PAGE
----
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BBC news with Sue Montgomery.
The head of the European Commission Jean Claude Juncker has suggested the chances of a deal on how Britain leaves the EU have increased in recent days. It follows a souring of the mood last month. Adam Fleming reports.
All the officials and everyone seems to be pushing for the whole withdrawal agreement to basically be done by the summit on the 17th of October, which means the whole withdrawal agreement could be done in ten days' time, which is quite an incredible thought, if you've been following every twist and turn of this process, which would mean that November would be a sort of rubber stamping ceremony almost.
The US Secretary of State Mike Pompeo is in Tokyo on the first leg of a nation tour which is scheduled to include a meeting with the North Korean leader Kim Jong-un. Rupert Wingfield-Hayes reports.
The US Secretary of State has a delicate few days ahead of him. Here in Tokyo, Mike Pompeo must reassure his most important Asian ally that any deal with North Korea will guarantee the removal of Pyongyang's nuclear threat against Japan. When he gets to Pyongyang, he will need to get a clearer commitment from Kim Jong-un that he is on board with getting rid of his nuclear weapons. If he gets that, then he may also agree a time and date for the next Kim-Trump summit. From Pyongyang, he will fly to Seoul where he will find the opposite of Tokyo. President Moon Jae-in wants the opening with Pyongyang to speed up not slow down.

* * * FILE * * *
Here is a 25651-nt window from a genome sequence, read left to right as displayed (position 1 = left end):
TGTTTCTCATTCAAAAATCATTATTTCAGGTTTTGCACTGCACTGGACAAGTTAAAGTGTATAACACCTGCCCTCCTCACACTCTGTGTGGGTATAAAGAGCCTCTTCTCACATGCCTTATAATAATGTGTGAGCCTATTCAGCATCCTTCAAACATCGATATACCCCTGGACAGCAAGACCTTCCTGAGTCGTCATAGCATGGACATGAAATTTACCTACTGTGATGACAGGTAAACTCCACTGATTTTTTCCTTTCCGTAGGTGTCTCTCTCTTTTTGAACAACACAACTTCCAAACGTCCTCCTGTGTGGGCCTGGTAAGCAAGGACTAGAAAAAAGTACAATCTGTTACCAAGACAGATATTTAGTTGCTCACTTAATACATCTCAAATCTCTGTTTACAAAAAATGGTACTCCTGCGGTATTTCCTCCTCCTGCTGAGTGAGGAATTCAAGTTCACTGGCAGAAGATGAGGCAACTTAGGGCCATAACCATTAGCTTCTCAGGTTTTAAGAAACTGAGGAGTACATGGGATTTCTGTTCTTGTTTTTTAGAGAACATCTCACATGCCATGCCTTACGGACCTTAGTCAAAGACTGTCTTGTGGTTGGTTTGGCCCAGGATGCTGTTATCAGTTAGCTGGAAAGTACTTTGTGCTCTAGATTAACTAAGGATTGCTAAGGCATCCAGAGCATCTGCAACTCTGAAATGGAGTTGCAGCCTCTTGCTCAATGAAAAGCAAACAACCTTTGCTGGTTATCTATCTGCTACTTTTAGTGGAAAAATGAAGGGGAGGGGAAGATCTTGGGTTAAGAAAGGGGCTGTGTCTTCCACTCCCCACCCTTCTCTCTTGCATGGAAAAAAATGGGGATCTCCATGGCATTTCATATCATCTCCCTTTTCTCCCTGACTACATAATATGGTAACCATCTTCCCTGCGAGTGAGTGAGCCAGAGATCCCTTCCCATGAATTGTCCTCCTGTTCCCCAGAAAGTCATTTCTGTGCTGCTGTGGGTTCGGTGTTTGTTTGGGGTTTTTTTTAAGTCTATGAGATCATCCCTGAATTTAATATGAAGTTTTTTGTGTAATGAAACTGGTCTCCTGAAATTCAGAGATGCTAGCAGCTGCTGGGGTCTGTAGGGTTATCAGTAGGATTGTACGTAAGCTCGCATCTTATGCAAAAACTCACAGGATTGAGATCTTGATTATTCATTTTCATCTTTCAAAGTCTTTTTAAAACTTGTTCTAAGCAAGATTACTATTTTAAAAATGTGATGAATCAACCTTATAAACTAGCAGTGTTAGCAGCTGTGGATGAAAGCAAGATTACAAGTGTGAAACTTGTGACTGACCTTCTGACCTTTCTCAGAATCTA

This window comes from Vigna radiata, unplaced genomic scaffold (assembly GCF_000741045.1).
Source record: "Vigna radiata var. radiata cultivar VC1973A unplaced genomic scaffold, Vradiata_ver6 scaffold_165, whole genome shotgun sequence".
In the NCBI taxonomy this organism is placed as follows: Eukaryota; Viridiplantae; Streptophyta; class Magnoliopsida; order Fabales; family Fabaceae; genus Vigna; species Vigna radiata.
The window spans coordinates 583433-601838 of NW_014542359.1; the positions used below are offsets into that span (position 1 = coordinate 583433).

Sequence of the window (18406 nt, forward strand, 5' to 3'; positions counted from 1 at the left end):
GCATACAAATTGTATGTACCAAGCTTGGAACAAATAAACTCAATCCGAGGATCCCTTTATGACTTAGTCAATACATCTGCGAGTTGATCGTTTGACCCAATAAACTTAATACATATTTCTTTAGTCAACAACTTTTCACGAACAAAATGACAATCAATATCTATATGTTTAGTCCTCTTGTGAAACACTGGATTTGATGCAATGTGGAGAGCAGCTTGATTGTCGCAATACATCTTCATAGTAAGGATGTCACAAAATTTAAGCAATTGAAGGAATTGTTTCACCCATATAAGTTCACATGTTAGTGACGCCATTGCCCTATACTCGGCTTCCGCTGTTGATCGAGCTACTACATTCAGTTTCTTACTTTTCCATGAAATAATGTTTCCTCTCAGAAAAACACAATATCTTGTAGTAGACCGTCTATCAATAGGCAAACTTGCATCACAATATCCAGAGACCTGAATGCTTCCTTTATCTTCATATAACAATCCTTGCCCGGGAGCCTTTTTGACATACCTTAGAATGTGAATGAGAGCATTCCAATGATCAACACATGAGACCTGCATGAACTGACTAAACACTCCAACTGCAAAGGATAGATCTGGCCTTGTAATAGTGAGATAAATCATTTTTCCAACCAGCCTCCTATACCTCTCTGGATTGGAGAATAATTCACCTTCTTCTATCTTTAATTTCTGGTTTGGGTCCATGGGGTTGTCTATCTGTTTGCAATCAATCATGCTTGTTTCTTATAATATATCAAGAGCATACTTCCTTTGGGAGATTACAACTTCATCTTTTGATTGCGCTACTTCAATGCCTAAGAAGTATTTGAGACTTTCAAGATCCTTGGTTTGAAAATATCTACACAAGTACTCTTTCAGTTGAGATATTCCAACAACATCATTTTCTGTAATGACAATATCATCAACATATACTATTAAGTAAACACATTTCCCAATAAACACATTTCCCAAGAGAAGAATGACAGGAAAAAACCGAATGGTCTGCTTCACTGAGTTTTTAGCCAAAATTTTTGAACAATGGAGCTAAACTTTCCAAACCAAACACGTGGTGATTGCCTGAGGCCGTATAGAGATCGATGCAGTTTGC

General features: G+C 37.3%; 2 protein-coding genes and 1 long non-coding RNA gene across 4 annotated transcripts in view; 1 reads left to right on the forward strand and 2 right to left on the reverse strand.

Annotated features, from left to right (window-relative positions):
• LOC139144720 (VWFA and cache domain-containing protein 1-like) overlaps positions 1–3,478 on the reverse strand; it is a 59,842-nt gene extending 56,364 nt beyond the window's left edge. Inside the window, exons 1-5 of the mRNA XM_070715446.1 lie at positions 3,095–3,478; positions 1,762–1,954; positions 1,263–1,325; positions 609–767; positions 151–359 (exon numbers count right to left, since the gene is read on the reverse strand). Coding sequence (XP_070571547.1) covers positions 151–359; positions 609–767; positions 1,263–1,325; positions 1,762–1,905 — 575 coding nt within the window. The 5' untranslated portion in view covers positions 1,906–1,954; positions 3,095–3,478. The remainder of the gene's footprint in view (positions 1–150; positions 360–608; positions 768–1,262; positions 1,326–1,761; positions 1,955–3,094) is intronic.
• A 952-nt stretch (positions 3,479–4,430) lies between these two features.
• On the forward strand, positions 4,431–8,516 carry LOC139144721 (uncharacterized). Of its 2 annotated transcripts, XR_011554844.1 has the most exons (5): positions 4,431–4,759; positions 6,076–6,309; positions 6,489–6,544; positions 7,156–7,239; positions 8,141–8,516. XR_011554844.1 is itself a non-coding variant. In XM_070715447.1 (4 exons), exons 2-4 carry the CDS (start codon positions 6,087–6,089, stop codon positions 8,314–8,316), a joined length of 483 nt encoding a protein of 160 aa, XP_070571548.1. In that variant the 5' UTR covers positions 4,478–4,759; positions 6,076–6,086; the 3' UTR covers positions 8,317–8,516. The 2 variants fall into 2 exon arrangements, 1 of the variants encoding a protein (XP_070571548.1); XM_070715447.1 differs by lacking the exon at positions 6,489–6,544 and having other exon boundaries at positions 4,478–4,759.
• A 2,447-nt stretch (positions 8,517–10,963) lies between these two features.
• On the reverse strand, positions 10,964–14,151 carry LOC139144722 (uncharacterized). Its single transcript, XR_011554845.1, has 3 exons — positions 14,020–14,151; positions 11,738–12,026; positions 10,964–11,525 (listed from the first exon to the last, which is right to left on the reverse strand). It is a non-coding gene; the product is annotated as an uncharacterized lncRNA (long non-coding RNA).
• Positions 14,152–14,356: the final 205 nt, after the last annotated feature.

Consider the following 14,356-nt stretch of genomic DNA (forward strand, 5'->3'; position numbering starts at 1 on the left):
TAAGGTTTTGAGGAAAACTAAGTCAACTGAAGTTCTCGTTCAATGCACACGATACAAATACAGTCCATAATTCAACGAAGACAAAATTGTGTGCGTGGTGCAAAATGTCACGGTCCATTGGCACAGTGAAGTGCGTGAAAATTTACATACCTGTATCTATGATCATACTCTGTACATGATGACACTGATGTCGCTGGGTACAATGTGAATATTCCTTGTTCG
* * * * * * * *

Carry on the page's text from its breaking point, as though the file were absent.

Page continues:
Voting is taking place in Romania in a referendum on the nature of marriage. Almost all political parties and the Orthodox Church have campaigned in support of a change to the constitution that would ensure that a union can only take place between a man and a woman. Gay marriage is not currently permitted in Romania. More details from Nick Thorpe.
The organizers of this referendum, a group called the Coalition for the Family, wants to rewrite the Romanian constitution to ensure that marriage can only take place between a man and a woman. In the current constitution, the word translates as spouses, which can be interpreted as permitting same sex couples. Human rights groups and gay activists say it insets hatred and intolerance and have called for a boycott. To be valid, thirty percent of Romania's 18.7 million registered voters need to take part.